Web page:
One of the problems with shooting from Manhattan Bridge is that a train goes by and causes a lot of shaking, making for some blurry photos.  You pretty much have to time it so you're shooting when the train isn't going by.  To top it off, it turns out it IS freezing in New York City in the fall - especially when you're on a bridge and it's windy.  I had no gloves on, and it felt like my fingers were going to fall off. 

     Afterwards, we went to Washington Square Park to take some photos before dinner. 

     Dinner was at this place called Totto Ramen.  OMG, the space is so small.  However, I will say that the broth of the ramen was some of the best I've ever had, so it was worth the wait.  I definitely recommend checking this out if you're a ramen fan. 


     The next morning, I decided to shoot in Times Square for blue hour.  Turns out, it wasn't that blue, and there were actually tons of people there despite it being early.  Most of them were on their way to work, but it definitely wasn't the emptiness I was hoping for. 

     Next up, I wanted to check out the Occulus downtown.  It was nice and empty.  I felt like I had the place all to myself.  It's such a beautiful space and I love what they did with the walls along the platform at this station.

     I met up with one of my friends at Russ & Daughters which I've been wanting to try for a while now.  I didn't know they had a few locations.  The one we went to had such a cute design.

     This isn't mine, but this matzo ball soup looked a lot more appetizing than the one I had at Katz Deli a few years ago.

     So this was my first time having a bagel with cream cheese and lox.  I've had bagels with cream cheese, but this lox business was new to me.  It's more familiar to me as smoked salmon, and honestly, it has never appealed to me.  It always looked slimy and gross.  I was open to trying something new, so I slathered on the cream cheese, threw on some lox, tomatoes, onions, and capers and OMG - so delicious.  I need to find a good place in SoCal to get this.  It was also my first time having capers.  They're like little pellets of salt!


     I loved the wallpaper in the bathroom.

     ... and the free postcard they give you.

     We decided to do some more photo walking before heading to New Jersey for the helicopter ride.

     We planned to take the PATH train to New Jersey, and from there an Uber or Lyft to the FlyNYON hangar.  This gave us some time to chill at the Occulus.  There are some pretty fancy stores at this place!  

     This is the cute stuff I imagine myself wearing when in New York - not the dull clothes, sneakers, and 20 lb. backpack I was actually sporting.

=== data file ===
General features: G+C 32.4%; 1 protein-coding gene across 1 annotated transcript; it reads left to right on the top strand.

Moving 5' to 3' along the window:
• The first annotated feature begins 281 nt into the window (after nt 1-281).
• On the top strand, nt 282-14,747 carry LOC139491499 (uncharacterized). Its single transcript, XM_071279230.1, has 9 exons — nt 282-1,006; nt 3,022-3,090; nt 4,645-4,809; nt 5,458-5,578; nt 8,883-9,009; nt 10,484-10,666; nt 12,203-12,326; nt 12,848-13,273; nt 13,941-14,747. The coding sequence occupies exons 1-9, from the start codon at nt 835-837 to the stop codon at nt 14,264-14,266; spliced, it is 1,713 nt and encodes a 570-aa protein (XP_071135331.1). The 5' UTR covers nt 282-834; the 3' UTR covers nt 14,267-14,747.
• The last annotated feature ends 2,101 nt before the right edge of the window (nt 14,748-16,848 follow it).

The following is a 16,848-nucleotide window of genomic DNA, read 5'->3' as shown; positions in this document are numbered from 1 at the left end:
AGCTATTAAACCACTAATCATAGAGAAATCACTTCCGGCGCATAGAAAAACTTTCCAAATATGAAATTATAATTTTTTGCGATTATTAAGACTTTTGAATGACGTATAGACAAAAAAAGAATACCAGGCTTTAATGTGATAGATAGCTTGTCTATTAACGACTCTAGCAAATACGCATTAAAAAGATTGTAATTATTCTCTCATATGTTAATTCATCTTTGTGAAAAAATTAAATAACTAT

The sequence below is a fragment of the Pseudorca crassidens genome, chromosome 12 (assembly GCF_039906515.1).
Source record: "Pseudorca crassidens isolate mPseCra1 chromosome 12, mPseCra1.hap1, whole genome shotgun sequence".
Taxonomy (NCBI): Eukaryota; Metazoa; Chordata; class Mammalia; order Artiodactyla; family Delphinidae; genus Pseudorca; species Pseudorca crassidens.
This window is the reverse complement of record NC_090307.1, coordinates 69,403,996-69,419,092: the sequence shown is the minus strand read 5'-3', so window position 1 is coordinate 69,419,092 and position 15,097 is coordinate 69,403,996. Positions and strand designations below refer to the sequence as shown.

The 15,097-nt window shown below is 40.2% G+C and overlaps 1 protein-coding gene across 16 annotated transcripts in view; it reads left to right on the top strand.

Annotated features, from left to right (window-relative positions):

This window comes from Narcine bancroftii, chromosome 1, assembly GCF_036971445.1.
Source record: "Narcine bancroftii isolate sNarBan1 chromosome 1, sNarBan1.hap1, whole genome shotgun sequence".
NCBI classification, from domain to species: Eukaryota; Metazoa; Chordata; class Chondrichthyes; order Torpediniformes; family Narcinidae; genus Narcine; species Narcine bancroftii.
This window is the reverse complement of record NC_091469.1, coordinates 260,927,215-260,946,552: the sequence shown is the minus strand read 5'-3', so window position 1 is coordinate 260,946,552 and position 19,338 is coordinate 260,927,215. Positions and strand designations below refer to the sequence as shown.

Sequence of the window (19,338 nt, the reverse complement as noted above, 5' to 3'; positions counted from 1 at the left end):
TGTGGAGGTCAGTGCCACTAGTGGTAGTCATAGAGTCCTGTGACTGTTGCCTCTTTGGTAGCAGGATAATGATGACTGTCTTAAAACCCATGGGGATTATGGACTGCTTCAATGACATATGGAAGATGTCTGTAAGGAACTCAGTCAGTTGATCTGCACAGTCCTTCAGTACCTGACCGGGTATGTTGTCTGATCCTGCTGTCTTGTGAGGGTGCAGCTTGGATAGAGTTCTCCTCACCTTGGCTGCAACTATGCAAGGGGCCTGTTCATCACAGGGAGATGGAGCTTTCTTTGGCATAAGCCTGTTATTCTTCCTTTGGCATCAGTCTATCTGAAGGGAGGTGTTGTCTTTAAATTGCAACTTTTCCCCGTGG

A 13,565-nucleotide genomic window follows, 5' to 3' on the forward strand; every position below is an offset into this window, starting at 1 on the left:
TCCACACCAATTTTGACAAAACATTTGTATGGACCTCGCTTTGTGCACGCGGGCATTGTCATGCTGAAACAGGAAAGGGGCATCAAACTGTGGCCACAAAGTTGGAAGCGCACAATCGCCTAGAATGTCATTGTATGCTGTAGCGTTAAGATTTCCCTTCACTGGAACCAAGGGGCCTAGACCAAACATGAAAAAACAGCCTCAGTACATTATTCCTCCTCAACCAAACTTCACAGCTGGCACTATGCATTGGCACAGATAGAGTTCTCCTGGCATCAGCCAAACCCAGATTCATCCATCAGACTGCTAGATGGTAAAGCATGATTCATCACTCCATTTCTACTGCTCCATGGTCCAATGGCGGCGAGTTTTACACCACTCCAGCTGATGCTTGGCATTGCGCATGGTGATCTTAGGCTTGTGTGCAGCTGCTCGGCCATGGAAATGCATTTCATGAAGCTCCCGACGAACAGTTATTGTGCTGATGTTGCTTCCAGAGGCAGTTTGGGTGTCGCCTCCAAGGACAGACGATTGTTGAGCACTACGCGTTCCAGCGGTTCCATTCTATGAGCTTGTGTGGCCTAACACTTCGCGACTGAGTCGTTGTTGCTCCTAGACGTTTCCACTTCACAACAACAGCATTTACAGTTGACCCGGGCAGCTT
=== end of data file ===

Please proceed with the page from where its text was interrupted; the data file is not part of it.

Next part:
After the helicopter ride, I wanted to hit up my favorite pizza place in New York - Prince Street Pizza.  It turns out that this place was featured in some top <fill in with a number> places to eat in New York City lists, and now Prince Street Pizza was everyone else's favorite pizza place, too.  There was a super long line (that we waited in - because it's THAT good).

     Check out those perfect little slices of pepperoni!  They taste like bacon to me - SO GOOD.

     The next morning, I decided to go back to Central Park.  I was not doing very well with the timing of sunrise.  It just seemed that once a certain time hit, it was instantly bright outside.  Nevertheless, I still enjoyed strolling through the park in the early hours of Veteran's Day.  

     I love Bow Bridge!  

     I've always wanted to shoot this, and glad I finally got to!  It was hard for me not to imagine every episode of SVU that "took place" here though LOL.

     I stopped for breakfast, went back to my hotel room to get cleaned up and check out, and then did a little shopping.

     Picking up some birthday gifts. 😃

     I couldn't leave without having my cereal milk soft serve from Momofuku Milkbar.  I didn't care how cold it was - it was still good! 😋

     Henri Bendel is such a gorgeous store on 5th Avenue.  I'm sad that they're closing up shop.  I went to pick up a Christmas ornament and just take it in one last time before the end of an era.

     This photo isn't representative of how beautiful this store is.  There's a grand staircase that takes you up to the second floor. 

     The last time I was in New York, this was just a building.  Now it's a building with a ton of barricades and heavily armed people in front of it.

     I made a last minute decision to head over to Brooklyn and check out the area around DUMBO.  The subway system in NYC is just amazing.  I'll forever be in awe of it.  If you ever get the chance, there's a Transit Museum in Brooklyn that is worth checking out.  It also makes for a great photo op!

     I've walked by this street so many times, and I never thought to take a photo of it.  I'm not sure why people find this view so fascinating.  I guess it just never appealed to me.  I am in the minority though, because there were a TON of people here taking photos.

     The fluffy white clouds I'd hoped for never made an appearance all weekend, but I still love this view of the skyline from Brooklyn.  I could sit here all day!

     I wasn't about to leave New York with my Shake Shack fix.  This one by Brooklyn Bridge Park is my favorite location.

     Are you tired of this post yet?  I was tired by the time I took this photo.  I spent a little less than 72 hours in New York, running around like I was in shape, and let me tell ya, it took me a good week to recover from this.  I think I did more walking and running around in this one weekend than I had in the previous months combined. 😐😐😐  By the end, I was in pain and was ready to go back home.  Still worth it though.  I'll be back for you again, New York! 💗